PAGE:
William Frederick Jolitz attended the University of California, Berkeley during a period of great change and opportunity.
While still staying involved with NASA and "Silicon Valley" to the south (often by motorcycle, same day),
Cal's environment of science, engineering and technology was very different.
Before Cal, William Jolitz was used to technology like
the IBM 370/145 DOS/VS (BAL, PL/1) of the local college, either the IBM 360/67 TSS (Fortran, PL/1G) or the CDC 7600
(Run76, Compass) of NASA, or the UCLA IBM 360/95 and Stanford 360/65 (Algol W). Science was liquid helium dewars,
oscilloscopes, and actual measurement of physical observations.
Engineering was breadboarding of devices and equipment acquired from affliated groups in a shared budget relationship.
Classes in Physics were competitive due to pre-med and engineering students viewing it as a
"battle of attrition" rather than first steps in a career. Hands-on laboratory experience, while
assigned, was deemphasized, with the primary focus the discovery of potential theoretical
candidates to refine and reduce. For experimentalist scientists this was pure hell. For engineers
and pre-med students, more an ordeal to be endured and forgotten.
Undergraduate resources were extremely limited, as grad resources were starved and had more priority.
026 card punch
Arriving at Cal, William Jolitz was surprised to find Cal Computer Services pushed most student work from
many different departments through a
cranky CDC 6400 in the basement of Evans Hall for batch mode processing (Pascal).
Even the cardpunch was a decade older machines (026's with BCD) - many of the
cards required manual "multipunch" like 6-7-8-9 to signal "end-of-file".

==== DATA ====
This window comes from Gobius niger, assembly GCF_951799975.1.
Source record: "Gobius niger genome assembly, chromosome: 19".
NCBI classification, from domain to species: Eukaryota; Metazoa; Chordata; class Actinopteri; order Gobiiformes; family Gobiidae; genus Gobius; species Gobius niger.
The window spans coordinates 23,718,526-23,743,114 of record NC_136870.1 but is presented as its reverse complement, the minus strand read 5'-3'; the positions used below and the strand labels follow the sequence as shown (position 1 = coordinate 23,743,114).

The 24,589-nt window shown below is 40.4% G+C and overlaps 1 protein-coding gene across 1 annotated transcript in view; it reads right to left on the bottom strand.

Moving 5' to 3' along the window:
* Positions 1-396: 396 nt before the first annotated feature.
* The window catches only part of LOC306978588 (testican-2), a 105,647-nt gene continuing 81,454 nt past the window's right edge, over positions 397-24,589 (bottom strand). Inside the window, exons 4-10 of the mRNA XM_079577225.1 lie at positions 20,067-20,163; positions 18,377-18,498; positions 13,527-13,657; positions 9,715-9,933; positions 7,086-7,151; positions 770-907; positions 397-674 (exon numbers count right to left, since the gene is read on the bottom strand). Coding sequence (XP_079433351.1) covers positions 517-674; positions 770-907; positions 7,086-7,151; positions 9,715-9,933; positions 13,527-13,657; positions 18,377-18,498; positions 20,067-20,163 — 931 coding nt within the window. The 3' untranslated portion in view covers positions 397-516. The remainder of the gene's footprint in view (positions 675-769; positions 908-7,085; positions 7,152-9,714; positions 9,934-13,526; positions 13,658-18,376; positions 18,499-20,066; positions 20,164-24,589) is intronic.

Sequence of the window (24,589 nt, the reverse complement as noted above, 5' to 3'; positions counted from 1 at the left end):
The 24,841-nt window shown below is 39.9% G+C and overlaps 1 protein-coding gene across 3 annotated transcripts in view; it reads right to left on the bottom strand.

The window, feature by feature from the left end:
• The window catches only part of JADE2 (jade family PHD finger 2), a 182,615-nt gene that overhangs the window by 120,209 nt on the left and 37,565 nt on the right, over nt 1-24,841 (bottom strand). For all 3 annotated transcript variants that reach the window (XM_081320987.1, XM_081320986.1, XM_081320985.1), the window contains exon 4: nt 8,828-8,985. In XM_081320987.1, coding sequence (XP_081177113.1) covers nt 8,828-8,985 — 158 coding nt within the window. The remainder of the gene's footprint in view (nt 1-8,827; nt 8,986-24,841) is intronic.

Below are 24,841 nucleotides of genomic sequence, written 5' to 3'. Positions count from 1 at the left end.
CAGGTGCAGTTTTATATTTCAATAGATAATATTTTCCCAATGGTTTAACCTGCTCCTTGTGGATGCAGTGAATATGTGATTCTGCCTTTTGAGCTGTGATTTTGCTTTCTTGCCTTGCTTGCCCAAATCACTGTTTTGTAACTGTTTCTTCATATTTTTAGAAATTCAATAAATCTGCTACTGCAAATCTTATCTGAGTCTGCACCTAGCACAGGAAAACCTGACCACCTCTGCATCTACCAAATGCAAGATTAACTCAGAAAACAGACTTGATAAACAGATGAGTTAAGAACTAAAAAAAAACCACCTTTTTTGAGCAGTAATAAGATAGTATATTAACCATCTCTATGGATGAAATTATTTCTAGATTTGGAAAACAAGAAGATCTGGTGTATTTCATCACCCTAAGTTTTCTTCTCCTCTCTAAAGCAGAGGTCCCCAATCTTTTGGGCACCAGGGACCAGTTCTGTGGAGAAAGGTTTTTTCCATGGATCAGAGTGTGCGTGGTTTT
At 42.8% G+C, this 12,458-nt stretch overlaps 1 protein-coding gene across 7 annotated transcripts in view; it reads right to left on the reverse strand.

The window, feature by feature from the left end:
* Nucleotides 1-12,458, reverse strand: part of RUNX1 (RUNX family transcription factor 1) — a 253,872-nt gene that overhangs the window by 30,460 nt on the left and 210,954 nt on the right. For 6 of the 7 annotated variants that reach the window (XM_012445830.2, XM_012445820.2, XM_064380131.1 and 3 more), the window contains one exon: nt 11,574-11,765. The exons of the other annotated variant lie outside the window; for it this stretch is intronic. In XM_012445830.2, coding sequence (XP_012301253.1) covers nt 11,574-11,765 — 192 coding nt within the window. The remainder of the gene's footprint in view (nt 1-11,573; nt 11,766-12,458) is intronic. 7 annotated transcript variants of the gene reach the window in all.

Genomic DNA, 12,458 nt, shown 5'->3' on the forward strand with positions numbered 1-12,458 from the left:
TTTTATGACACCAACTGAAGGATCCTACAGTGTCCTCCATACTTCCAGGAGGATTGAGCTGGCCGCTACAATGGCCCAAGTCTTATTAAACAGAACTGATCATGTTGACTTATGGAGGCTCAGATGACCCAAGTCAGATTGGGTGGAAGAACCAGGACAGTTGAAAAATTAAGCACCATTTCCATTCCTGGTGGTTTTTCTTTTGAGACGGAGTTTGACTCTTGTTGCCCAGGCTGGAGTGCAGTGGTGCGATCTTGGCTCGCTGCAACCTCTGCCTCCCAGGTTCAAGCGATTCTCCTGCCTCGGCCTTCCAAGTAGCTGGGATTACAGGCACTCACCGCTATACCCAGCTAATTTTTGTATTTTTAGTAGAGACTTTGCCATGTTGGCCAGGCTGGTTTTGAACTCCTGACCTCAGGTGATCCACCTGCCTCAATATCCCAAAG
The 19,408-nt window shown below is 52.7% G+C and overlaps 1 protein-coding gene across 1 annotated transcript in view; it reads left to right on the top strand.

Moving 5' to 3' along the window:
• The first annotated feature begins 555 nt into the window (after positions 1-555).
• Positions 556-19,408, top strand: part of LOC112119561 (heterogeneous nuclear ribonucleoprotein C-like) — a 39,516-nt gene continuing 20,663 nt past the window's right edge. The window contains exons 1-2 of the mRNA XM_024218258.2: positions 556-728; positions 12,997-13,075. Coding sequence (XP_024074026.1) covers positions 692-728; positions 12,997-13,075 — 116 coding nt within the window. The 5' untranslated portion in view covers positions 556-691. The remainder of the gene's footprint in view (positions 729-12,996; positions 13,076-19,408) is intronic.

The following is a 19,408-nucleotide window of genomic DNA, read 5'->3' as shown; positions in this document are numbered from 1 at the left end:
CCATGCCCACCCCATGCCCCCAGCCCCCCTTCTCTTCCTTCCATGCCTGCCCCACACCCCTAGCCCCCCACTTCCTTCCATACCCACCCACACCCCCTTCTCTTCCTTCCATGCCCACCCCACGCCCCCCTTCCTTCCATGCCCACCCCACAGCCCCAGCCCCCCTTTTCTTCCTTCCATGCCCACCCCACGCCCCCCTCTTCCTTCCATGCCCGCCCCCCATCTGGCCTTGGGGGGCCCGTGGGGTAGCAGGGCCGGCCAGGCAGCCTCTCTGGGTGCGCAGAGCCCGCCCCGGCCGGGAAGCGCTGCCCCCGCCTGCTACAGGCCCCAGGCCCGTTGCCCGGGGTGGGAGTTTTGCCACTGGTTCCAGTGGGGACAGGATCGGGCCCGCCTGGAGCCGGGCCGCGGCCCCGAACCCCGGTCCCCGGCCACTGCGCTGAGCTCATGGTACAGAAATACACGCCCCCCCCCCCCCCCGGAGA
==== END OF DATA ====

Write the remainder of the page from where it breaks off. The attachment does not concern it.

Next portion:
The first minicomputers were being phased in with the Math-Stat Computer Science
PDP 11/45 on the
4th floor of Evans Hall,
which ran UNIX part of the time and BASIC the rest of the time.
The 2.8BSD kernel was originally work done
for the Cory Hall PDP 11/70, and
release engineered on the PDP 11/40
in Stanley Hall (since rebuilt completely).
The Stanley Hall PDP 11/40 was in the middle of a lab
for molecular research ("regulation in ATCase") - William once had to clean
by hand all hundred board corroded edge connectors
with an ink eraser so it would correctly run the toggled-in
diagnostics of "1: cmp #0,#0 ; je 1b; halt" for hours instead of stopping in seconds.
Electrical Engineering and Computer Science (EECS) was a hot major, with
varied activities from Op Amp simulation via Spice, to conventional architecture,
design and development (for example, William took CS252 with Alan Kotok,
which could have been subtitled
"... or how I built the PDP/KL-10", M box and the E box).
The Computer Science Undergraduate Club (CSUC), populated primarily by physics
undergrads, acquired a heavily modified PDP-5 computer as its first system,
for a while kept in the basement of the Eshelman hall. The group was later renamed the
Computer Science Undergraduate Association (CSUA) when they got an office in Evans Hall.